On February 14, 1967, Farrokhzaad was in a hurry, leaving her mother's home. She swerved her jeep to miss an oncoming bus and was thrown into an embankment. She died from a concussion. Her voice was silenced on that day not only for Iranian women but, as Martin writes, for "all Iranis struggling to enter, and to come to grips with, the modern world."
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In the first short section of "A Rebirth," the speaker sets up the theme of her poem, that of rebirth. She first describes the general emotion that weaves through her many births and deaths. Then she defines the power of the residue of those changes that affects the people who become involved in her many transformations.
She states that her life is a dark sign, or a foreboding message, almost as if she is warning the reader or anyone who becomes involved in her life that her sadness will sweep over them; and they may suffer as she has suffered. This sign will take you, she writes, "again and again," referring to the cycle of death and birth, death and reawakening to a new life form. Her life, she insinuates, has been filled with sorrow, no matter how many times it has been transformed. And the sadness of her life will influence the "you" she addresses in the first stanza. The speaker then states that the dark sign of her life will take the person addressed "to eternal dawn / bloomings and eternal growth." It will do so through an "incantation of itself," a phrase that could denote a prayer, a chant, or even a spell that might curse the person who becomes involved in her life. "I joined you," the speaker states, "to tree and water and fire." Note that the speaker did not say that she had "joined with "you," but rather she merely "joined you." The speaker might be returning to the statements in the first lines of the poem and is insinuating that through association with her (because she is a dark sign) this "you" is joined to the traumatic incidents in her life, which have transformed her. She may be referring to the tree as life itself. Water might be a form of nourishment or could also reflect tears. Fire might refer to the so-called hotter emotions of anger or passion. The "you" is joined to these elements because the speaker has "versified" him or her, placed the "you" there through the poetry of her transitions.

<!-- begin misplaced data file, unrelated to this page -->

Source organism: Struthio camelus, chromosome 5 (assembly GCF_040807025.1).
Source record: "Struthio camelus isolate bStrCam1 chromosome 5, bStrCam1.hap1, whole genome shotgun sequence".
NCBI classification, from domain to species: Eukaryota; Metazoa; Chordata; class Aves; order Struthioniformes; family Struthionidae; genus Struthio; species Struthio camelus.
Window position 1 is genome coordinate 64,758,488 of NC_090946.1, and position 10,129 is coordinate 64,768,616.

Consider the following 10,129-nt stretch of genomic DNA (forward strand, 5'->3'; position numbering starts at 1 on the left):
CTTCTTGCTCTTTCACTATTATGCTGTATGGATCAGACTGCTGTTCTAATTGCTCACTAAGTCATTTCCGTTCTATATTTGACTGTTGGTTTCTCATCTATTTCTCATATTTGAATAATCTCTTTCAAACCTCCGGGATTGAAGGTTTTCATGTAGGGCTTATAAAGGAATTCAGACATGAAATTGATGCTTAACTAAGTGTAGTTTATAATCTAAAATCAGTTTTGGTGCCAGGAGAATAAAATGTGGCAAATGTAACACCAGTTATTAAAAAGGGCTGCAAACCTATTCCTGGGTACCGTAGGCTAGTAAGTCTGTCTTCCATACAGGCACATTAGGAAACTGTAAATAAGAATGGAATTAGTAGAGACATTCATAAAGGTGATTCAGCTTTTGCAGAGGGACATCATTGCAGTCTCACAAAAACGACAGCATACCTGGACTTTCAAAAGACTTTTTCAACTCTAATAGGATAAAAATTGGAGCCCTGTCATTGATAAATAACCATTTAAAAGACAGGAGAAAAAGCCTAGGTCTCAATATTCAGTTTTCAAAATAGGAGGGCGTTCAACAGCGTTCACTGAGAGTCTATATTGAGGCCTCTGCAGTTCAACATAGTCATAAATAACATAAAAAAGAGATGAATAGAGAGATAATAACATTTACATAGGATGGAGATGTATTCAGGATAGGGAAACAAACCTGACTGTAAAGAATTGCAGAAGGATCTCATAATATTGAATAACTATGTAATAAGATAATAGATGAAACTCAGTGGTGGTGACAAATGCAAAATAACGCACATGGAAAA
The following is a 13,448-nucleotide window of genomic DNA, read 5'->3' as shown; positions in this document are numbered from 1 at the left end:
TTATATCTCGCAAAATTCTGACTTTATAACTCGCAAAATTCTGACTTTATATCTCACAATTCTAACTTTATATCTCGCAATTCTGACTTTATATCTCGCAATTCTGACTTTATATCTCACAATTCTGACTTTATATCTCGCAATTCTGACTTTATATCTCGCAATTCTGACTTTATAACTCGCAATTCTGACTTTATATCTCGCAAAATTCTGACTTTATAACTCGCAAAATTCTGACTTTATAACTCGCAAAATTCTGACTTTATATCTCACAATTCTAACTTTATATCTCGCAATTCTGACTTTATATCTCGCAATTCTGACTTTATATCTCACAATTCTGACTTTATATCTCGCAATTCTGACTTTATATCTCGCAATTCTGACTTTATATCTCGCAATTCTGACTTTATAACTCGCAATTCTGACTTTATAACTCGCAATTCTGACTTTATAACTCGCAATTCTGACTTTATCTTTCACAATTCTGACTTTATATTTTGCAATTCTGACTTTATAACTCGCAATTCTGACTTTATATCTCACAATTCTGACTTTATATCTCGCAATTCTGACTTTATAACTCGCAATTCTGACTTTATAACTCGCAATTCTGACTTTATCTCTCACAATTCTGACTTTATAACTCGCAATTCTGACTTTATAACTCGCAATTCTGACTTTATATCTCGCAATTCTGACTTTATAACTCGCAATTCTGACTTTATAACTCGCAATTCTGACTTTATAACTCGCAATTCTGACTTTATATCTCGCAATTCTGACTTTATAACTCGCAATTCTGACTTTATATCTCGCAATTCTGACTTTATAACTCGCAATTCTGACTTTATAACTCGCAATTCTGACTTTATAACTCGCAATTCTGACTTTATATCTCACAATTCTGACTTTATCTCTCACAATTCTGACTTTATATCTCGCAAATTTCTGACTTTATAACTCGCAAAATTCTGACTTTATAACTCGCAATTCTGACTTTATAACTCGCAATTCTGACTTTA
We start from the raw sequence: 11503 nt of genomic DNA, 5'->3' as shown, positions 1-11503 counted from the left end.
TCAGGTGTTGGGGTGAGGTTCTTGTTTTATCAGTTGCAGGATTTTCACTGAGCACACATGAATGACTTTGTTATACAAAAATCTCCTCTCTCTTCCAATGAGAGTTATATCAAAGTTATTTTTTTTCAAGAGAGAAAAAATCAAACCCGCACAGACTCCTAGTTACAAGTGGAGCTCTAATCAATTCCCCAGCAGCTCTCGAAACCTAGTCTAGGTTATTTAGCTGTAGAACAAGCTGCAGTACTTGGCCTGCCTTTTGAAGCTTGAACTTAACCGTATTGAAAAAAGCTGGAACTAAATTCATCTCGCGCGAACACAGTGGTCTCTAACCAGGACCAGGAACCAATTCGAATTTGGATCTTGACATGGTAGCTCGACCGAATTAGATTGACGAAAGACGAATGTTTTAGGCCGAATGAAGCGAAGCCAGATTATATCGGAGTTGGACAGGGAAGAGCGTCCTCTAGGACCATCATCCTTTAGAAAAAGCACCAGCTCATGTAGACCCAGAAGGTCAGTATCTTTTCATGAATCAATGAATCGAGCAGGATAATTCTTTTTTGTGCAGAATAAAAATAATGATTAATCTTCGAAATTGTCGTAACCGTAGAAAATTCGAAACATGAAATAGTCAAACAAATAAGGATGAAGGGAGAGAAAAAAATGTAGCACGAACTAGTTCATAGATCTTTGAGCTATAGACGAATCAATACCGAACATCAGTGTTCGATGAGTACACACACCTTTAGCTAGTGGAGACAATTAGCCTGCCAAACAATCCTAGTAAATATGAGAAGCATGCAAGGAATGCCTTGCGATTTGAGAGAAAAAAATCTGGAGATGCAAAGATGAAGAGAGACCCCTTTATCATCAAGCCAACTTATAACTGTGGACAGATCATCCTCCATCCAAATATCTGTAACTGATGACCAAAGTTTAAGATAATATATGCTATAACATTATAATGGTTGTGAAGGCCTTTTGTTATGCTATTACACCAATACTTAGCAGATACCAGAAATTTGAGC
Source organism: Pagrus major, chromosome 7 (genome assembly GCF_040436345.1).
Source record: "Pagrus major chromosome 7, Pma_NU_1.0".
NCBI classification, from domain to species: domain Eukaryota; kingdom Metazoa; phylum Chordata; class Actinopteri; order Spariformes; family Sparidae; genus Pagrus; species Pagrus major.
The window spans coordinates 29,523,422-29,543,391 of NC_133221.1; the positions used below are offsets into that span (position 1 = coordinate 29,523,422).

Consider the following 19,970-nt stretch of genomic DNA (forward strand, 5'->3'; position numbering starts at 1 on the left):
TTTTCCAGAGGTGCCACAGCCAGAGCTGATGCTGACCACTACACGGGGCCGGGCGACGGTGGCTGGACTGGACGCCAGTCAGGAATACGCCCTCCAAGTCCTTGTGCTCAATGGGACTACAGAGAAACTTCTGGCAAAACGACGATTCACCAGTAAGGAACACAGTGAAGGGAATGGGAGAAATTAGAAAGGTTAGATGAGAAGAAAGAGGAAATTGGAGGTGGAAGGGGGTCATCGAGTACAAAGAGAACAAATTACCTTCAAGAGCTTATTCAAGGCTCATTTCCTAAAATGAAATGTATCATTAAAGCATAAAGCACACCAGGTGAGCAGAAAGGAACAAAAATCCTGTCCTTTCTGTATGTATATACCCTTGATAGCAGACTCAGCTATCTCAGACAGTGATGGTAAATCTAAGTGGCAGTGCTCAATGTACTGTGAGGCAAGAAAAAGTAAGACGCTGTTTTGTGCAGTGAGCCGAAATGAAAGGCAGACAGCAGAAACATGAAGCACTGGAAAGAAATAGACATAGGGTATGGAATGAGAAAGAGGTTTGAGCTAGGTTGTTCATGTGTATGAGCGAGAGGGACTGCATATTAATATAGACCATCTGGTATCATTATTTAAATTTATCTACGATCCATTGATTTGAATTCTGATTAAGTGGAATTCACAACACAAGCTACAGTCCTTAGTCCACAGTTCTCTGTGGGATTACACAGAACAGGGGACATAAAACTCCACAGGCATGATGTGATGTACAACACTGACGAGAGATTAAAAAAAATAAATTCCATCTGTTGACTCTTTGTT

Section two is the longest part of the poem. In it, the speaker attempts to define life, her need for love, and the weight of her art and her loneliness.
With the word "perhaps," the speaker begins several lines in which she tries to define life. Maybe life is the everyday occurrence of a woman passing through a market. Maybe life is the tragedy of a man who hangs himself. She then mentions the ordinary action of a child coming home from school and the emotional release of "lighting up / a cigarette" after lovemaking. But then she changes her mood. She seems to lose her confidence in defining life as the speaker throws in the word "confused." Two strangers pass one another on the street and exchange a greeting. The words of this greeting, "Good morning," appear to be friendly, but the words are empty, she writes. The smile of one of the passersby is "mean / -ingless." The word "meaningless," at least in translation, is hyphenated, so at first it reads that the smile is "mean." Only as the reader continues down to the next line is the interpretation changed from "mean" to "meaningless," which is still a little disturbing but not as intense.
In the above lines, the speaker tries to define life objectively, through observation of others. But in the next set of lines, the speaker turns to perceptions of herself. In doing so, her definition of life becomes even vaguer, more abstract, more elusive. Life becomes a "stopped instant." It becomes a gaze that "self-destructs." She compares life to her attempt to look into someone's eyes. But her gaze is stopped by the "no-no" of that person's eyes. She wants to know that person, but she cannot penetrate that person's soul any more than she can understand the moon or see in the "pitch dark." Life is not to be comprehended in this way.
The speaker next turns to her emotions. Maybe it is through her emotions that she can define life. Her heart, she writes, has been broken many times. Through her loneliness she has witnessed the "subterfuges" of her heart's "happiness." She has found and lost that happiness many times, and she compares that journey of love found and lost to the withering of a beautiful flower, to the planting of a young tree, to the "song of canaries," which might be beautiful, but the song is so small, "only as large as a window." The love she has experienced is transient. It fades; it is a mere sapling; it is a very small song. She wants a love as big as the sky, but her share of that sky "will be taken" from her as if someone had hung "a curtain over it." She knows it is there, but it is veiled, covered up, and she cannot see it.